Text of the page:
As a result of the knowledge and closeness you have with this other person, you may find it difficult to be rational, logical, accurate or fair with your thoughts, feelings and behaviors when it comes to interacting with that person. Your relationship with them--both at work and in your personal life--is probably suffering.So how do you begin to correct the situation? First, you need to approach the other person and acknowledge that the current relationship isn't working optimally, that something is either "too right" or "too wrong," too positive or too negative. Then you need to discuss the impact your behaviors or attitudes are having on other employees and the company as a whole. Third, you need to agree to meet together . Fourth, it's important that you both agree that you're going to work together to improve and maximize the current relationship for your own sake as well as the sake of the organization.Next, you both need to agree that you want to work toward making the working atmosphere more professional and less personal. You have to agree not to allow your personal feelings, either positive or negative, to enter into the work place. But be warned: These tactics will only work if you empower someone you trust, including another relative, to step in and stop actions that appear to be based on irrational feelings, either positive and negative (in other words, actions that you're taking that overlook or are overly critical of your relative's behaviour).Sixth, you need to clarify the specific goals each of you agrees to meet so that behaviors and attitudes are directed toward meeting the company's goals and mission. Ensure that any statement of goals you create is specific, can be measured and assessed, and can be successfully achieved.The next step is to make sure that your roles are carefully, objectively, rationally and completely described to ensure optimal clarity by all individuals for all roles. This is an especially critical step because it's very common that working relationships fall apart when this step has not been taken. When employees at any level are  confused about "who is responsible for what," conflict and misunderstandings result, and productivity, employee satisfaction and customer satisfaction all decrease. To avoid this morass, you must spend time working on making each individual's explicit obligations. This facet of working together refers not only to each person's tasks and responsibilities, but also to each person's reporting relationships and source of power and influence, including their time, salary and bonuses, employees and equipment.The eighth tip is to clarify the work processes that will be used on a daily basis: the process for making decisions, including who can make what kind of decisions, who is involved in these steps, and how decisions are to be made (by an individual, a pair or small group). Another process to consider is how to communicate with others and, in particular, which others. Basically, this aspect refers to just who is included in the communications loop and why. Are all the key players to be kept up to date about occurrences? Are key people being left out of the communications loop for reasons of power or jealousy? Are inappropriate people being brought into the loop for reasons of patronage?The ninth tip is to build trust. Start by acknowledging the current situation. You'll be appreciated and valued for discussing a topic that others know about but are reluctant to bring up. Make sure that others can trust what you're saying and doing by backing up your thoughts and actions with clarity and explanations. Then, when you make a commitment to change the status quo, do what you're saying and say what you're doing. Make sure your actions speak for themselves, and when they don't, offer clear explanations. In addition, act with integrity, honesty and truthfulness in all that you do.Above all, make certain that you're competent in all that you do. Ensure that you have the knowledge, skills and abilities to perform at a high level. If you don't, get some training, find a mentor, or redesign your tasks and responsibilities to align them with what you do best. Nothing destroys trust faster than incompetence. As you can see, trust is potentially the strongest element in any relationship. Without it, organizations fall apart.The tenth and final tip involves showing the positive quality of interpersonal relationships. Just because you're related to someone doesn't mean you need to love them or worship them, especially on the job. Nor does it mean that the company is a playground for working out family problems. What is required is that you demonstrate respect for other people, especially your relatives. You needn't be fawning or ostentatious with your praise or criticism of them, but you do need to be professional and appropriate, whatever the true nature of your feelings and attitudes toward others, especially family".Posted with love and respect for the challenges that face members  of families that work together.BestBarbara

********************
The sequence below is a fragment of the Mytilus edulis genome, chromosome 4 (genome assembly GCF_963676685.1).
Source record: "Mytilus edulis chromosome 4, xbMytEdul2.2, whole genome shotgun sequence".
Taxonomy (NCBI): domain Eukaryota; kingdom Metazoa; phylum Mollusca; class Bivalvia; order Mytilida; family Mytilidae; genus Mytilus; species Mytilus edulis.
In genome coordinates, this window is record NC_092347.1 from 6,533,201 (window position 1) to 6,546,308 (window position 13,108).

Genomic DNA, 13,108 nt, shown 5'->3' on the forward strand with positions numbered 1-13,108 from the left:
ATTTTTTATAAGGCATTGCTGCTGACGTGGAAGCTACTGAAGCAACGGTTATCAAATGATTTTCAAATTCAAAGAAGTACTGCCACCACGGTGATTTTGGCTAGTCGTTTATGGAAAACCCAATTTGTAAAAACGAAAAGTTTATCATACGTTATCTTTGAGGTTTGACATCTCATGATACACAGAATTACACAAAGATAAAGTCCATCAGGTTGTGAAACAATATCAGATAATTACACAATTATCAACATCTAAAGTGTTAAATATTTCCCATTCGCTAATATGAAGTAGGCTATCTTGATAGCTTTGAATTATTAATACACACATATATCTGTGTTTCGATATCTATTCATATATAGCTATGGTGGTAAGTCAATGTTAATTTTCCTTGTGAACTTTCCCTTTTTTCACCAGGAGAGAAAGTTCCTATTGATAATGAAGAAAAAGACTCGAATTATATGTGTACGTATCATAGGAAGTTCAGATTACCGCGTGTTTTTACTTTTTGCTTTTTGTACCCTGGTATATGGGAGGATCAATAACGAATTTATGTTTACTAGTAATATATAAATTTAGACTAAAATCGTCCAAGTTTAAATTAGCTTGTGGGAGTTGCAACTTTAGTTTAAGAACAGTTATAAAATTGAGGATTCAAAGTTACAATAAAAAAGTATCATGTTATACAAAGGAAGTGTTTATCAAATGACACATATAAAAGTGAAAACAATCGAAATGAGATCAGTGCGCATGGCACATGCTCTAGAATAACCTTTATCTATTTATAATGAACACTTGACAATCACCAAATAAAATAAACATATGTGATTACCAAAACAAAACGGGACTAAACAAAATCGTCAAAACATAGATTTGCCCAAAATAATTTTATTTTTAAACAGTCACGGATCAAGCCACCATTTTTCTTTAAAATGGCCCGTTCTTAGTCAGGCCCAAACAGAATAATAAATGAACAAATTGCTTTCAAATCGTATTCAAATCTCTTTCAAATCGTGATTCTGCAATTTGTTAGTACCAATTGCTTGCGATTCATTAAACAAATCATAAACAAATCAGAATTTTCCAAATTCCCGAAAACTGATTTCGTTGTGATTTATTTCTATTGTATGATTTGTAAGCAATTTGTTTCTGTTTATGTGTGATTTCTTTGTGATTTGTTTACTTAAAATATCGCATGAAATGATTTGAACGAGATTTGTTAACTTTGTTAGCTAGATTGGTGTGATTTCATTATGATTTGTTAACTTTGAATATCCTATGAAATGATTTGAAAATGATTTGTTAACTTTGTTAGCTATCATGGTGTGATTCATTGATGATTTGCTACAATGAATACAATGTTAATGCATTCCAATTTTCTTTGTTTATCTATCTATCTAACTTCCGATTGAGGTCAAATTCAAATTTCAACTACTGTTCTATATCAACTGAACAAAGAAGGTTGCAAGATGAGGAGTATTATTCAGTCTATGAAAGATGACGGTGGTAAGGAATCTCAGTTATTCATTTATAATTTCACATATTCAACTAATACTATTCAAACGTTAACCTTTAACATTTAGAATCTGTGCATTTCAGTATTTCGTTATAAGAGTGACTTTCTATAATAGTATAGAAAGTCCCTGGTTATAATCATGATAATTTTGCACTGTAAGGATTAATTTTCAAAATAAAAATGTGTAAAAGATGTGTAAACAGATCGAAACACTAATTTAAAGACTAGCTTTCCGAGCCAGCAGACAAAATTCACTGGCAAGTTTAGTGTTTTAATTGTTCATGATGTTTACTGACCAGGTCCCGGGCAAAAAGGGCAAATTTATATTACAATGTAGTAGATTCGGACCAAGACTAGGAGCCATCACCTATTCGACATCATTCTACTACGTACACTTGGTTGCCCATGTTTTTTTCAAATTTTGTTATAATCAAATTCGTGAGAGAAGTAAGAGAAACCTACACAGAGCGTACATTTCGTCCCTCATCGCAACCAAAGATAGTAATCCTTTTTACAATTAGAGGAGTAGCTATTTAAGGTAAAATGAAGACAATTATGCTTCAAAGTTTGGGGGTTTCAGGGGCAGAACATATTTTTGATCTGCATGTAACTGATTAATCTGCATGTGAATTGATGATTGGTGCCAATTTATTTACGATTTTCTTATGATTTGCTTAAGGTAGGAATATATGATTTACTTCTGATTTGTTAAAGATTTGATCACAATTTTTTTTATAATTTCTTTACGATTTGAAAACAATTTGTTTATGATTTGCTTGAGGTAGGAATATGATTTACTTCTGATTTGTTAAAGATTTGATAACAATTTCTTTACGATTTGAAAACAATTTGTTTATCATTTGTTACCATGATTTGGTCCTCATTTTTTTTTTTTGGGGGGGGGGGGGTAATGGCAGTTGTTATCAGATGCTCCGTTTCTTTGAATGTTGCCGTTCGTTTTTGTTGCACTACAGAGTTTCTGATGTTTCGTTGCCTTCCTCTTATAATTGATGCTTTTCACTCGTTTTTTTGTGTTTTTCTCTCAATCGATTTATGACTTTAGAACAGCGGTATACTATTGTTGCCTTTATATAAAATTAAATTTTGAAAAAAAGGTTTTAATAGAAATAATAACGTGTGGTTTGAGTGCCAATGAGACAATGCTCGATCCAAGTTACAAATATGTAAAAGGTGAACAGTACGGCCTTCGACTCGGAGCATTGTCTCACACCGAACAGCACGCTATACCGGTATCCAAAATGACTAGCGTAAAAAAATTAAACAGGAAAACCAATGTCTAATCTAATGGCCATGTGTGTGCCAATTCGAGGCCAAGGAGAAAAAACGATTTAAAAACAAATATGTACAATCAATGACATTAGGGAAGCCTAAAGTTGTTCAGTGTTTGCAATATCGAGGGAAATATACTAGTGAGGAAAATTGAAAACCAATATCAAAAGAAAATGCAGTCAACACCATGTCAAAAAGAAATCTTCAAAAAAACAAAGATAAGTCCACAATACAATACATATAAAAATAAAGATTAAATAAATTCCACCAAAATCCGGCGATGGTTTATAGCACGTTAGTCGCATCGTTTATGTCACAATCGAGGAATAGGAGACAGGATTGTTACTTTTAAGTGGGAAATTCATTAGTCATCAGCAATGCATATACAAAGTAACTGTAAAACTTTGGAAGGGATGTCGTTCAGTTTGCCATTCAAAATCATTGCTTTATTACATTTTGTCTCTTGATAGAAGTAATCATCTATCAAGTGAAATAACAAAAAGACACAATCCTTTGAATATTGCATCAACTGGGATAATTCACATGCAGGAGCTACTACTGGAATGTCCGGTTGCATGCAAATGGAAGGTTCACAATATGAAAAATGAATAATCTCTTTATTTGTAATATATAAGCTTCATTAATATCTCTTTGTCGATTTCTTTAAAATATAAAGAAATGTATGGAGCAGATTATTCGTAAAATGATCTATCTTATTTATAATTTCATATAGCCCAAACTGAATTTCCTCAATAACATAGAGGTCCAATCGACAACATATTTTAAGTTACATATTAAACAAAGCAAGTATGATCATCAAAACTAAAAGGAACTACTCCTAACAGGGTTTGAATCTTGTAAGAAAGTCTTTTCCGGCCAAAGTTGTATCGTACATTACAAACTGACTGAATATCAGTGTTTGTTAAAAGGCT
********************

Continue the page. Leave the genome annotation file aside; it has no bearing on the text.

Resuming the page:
Day #94 - New Staff Training

What training is essential for new staff?

Read what I shared with my Retail News readers.[fusion_builder_container hundred_percent="yes" overflow="visible"][fusion_builder_row][fusion_builder_column type="1_1" background_position="left top" background_color="" border_size="" border_color="" border_style="solid" spacing="yes" background_image="" background_repeat="no-repeat" padding="" margin_top="0px" margin_bottom="0px" class="" id="" animation_type="" animation_speed="0.3" animation_direction="left" hide_on_mobile="no" center_content="no" min_height="none"]"Barbara Crowhurst"[/fusion_builder_column][/fusion_builder_row][/fusion_builder_container]

Day #70 - Preparing For The 4th Quarter - Part 10 of 14

Store Daily Staff Work Plan:

Daily work plans for every staff member are a must - your goal setting doesn’t change when things get busy. It can be even more crucial at this time. I believe if it’s in writing it means more.  Try this Daily Staff Work List that's I've put together.Barbara